The armistice that put an end to WWI was signed in a thick forest 6.5km east of Compiègne, inside the railway carriage of the Allied supreme commander. On 22 June 1940, in the same railway car, the French were forced to sign the armistice that recognised Nazi Germany's domination of France. These momentous events are commemorated with monuments, memorabilia, newspaper clippings and 800 stereoscopic (3D) photos.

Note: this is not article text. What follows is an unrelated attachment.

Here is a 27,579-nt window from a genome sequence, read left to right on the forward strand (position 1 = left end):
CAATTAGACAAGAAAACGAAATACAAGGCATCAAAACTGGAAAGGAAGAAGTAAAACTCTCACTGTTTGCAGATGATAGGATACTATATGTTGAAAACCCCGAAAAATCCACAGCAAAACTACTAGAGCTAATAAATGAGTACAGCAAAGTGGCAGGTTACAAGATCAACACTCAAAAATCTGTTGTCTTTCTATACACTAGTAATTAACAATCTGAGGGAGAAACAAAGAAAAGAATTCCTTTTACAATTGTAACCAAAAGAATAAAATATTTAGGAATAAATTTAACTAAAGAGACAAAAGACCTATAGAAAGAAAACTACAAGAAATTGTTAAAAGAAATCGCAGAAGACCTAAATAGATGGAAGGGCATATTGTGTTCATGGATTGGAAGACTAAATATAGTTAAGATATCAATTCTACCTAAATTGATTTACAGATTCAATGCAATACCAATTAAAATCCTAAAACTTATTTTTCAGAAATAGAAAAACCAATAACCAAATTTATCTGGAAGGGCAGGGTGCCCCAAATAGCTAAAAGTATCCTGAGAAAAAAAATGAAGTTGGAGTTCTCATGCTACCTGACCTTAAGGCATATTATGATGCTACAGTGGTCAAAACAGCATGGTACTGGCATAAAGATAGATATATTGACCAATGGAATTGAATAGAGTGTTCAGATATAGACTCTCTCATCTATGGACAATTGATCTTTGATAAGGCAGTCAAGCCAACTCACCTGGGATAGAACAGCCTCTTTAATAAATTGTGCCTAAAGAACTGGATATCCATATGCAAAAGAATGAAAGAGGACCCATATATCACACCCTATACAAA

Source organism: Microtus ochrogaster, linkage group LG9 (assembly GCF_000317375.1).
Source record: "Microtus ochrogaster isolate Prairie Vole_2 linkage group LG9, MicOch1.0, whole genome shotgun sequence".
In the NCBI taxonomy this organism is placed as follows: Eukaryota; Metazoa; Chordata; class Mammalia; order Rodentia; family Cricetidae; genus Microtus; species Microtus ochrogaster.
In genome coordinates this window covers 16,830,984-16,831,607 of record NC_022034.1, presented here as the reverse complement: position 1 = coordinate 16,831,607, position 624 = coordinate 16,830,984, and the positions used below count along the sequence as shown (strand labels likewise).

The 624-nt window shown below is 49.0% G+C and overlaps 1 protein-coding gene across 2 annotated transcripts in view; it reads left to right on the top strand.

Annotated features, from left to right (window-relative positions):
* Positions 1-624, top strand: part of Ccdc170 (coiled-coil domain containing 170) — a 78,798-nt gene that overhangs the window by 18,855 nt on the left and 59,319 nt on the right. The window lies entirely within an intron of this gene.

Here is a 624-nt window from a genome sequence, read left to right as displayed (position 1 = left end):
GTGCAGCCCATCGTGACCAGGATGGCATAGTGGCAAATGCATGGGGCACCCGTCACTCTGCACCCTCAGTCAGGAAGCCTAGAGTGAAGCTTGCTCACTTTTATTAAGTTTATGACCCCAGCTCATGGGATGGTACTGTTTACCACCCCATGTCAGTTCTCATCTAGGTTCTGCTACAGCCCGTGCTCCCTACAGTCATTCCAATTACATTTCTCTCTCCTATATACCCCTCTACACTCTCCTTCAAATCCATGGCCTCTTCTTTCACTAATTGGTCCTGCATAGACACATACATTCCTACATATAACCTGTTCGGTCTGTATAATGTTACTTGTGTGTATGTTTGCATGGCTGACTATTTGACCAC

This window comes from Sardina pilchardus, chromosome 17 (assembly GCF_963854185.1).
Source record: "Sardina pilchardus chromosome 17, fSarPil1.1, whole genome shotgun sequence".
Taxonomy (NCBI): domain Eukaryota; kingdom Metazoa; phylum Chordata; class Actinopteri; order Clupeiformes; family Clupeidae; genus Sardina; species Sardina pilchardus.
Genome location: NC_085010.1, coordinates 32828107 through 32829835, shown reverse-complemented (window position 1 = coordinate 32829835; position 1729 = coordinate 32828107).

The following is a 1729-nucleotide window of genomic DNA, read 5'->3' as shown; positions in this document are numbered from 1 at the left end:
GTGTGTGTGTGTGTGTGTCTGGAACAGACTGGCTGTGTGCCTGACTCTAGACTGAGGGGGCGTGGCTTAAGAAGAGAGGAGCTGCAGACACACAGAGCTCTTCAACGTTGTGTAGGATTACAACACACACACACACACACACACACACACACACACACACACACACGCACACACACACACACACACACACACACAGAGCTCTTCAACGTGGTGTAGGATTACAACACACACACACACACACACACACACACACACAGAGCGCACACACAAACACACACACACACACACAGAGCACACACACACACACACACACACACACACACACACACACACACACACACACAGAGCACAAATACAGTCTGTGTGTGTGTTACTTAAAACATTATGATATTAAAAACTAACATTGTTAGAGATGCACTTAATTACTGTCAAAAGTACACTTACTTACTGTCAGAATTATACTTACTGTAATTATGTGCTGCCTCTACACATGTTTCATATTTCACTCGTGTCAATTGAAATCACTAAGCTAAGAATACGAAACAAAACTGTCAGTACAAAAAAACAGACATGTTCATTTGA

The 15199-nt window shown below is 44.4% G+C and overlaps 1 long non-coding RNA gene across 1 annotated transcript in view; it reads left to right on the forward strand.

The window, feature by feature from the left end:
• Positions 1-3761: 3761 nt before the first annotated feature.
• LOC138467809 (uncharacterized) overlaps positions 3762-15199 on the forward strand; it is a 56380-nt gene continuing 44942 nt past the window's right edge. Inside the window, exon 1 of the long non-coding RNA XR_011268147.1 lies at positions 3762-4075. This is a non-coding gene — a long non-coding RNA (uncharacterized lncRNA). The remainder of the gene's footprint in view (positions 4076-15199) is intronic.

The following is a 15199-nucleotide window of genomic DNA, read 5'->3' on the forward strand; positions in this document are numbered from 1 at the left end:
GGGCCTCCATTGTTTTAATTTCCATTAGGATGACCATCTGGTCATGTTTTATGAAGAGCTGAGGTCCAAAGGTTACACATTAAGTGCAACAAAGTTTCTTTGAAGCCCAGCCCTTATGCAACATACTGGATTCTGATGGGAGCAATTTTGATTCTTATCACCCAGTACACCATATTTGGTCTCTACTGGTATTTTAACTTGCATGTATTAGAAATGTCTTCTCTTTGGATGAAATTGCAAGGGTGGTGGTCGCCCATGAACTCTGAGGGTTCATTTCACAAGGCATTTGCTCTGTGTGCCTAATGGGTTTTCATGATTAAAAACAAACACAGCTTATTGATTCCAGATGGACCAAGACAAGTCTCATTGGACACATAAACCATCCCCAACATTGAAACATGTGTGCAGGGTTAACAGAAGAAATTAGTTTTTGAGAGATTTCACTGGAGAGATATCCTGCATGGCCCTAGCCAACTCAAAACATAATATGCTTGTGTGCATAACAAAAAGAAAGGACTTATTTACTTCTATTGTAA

Taken to Berlin for exhibition, the railway carriage used in 1918 and 1940 was destroyed in April 1945 on Hitler's personal orders, lest it be used for a third surrender – his own. The wooden rail wagon now on display is of the same type as the original, though some of the interior furnishings, hidden during WWII, were the ones actually used in 1918.
From Compiègne, take the road towards Soissons.